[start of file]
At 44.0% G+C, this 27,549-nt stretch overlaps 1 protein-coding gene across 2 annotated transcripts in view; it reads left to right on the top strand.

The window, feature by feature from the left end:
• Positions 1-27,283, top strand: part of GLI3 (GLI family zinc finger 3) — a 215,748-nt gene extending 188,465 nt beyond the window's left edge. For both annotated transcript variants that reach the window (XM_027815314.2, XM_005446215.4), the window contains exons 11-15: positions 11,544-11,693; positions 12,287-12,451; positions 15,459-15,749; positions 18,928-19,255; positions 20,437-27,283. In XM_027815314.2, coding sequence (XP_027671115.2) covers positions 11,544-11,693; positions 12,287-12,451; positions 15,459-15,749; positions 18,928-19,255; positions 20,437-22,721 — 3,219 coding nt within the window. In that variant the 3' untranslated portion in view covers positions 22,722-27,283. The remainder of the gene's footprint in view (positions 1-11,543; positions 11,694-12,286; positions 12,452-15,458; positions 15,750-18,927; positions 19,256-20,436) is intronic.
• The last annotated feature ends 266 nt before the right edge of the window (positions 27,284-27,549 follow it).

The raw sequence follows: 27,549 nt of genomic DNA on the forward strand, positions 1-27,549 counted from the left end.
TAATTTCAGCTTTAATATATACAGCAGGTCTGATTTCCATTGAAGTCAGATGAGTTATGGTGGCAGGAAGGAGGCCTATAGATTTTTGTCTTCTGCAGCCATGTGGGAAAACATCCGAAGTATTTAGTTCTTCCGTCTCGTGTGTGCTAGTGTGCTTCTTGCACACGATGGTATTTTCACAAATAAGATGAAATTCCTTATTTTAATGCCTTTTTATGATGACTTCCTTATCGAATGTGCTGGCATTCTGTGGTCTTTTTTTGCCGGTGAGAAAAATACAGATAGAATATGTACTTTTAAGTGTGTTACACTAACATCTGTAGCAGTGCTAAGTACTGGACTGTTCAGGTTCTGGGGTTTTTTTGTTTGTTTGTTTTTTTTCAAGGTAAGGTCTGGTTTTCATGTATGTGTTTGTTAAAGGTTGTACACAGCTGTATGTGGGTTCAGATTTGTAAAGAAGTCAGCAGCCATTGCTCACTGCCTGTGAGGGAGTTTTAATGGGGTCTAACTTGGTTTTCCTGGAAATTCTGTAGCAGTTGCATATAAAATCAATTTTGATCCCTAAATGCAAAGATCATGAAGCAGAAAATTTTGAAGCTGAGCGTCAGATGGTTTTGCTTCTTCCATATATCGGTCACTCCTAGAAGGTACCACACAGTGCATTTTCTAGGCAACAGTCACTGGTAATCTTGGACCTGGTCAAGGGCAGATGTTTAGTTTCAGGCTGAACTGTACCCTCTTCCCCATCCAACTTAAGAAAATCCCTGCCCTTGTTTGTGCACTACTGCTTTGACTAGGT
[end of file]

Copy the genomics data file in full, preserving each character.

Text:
At 44.0% G+C, this 27,549-nt stretch overlaps 1 protein-coding gene across 2 annotated transcripts in view; it reads left to right on the top strand.

The window, feature by feature from the left end:
• Positions 1-27,283, top strand: part of GLI3 (GLI family zinc finger 3) — a 215,748-nt gene extending 188,465 nt beyond the window's left edge. For both annotated transcript variants that reach the window (XM_027815314.2, XM_005446215.4), the window contains exons 11-15: positions 11,544-11,693; positions 12,287-12,451; positions 15,459-15,749; positions 18,928-19,255; positions 20,437-27,283. In XM_027815314.2, coding sequence (XP_027671115.2) covers positions 11,544-11,693; positions 12,287-12,451; positions 15,459-15,749; positions 18,928-19,255; positions 20,437-22,721 — 3,219 coding nt within the window. In that variant the 3' untranslated portion in view covers positions 22,722-27,283. The remainder of the gene's footprint in view (positions 1-11,543; positions 11,694-12,286; positions 12,452-15,458; positions 15,750-18,927; positions 19,256-20,436) is intronic.
• The last annotated feature ends 266 nt before the right edge of the window (positions 27,284-27,549 follow it).

The raw sequence follows: 27,549 nt of genomic DNA on the forward strand, positions 1-27,549 counted from the left end.
TAATTTCAGCTTTAATATATACAGCAGGTCTGATTTCCATTGAAGTCAGATGAGTTATGGTGGCAGGAAGGAGGCCTATAGATTTTTGTCTTCTGCAGCCATGTGGGAAAACATCCGAAGTATTTAGTTCTTCCGTCTCGTGTGTGCTAGTGTGCTTCTTGCACACGATGGTATTTTCACAAATAAGATGAAATTCCTTATTTTAATGCCTTTTTATGATGACTTCCTTATCGAATGTGCTGGCATTCTGTGGTCTTTTTTTGCCGGTGAGAAAAATACAGATAGAATATGTACTTTTAAGTGTGTTACACTAACATCTGTAGCAGTGCTAAGTACTGGACTGTTCAGGTTCTGGGGTTTTTTTGTTTGTTTGTTTTTTTTCAAGGTAAGGTCTGGTTTTCATGTATGTGTTTGTTAAAGGTTGTACACAGCTGTATGTGGGTTCAGATTTGTAAAGAAGTCAGCAGCCATTGCTCACTGCCTGTGAGGGAGTTTTAATGGGGTCTAACTTGGTTTTCCTGGAAATTCTGTAGCAGTTGCATATAAAATCAATTTTGATCCCTAAATGCAAAGATCATGAAGCAGAAAATTTTGAAGCTGAGCGTCAGATGGTTTTGCTTCTTCCATATATCGGTCACTCCTAGAAGGTACCACACAGTGCATTTTCTAGGCAACAGTCACTGGTAATCTTGGACCTGGTCAAGGGCAGATGTTTAGTTTCAGGCTGAACTGTACCCTCTTCCCCATCCAACTTAAGAAAATCCCTGCCCTTGTTTGTGCACTACTGCTTTGACTAGGT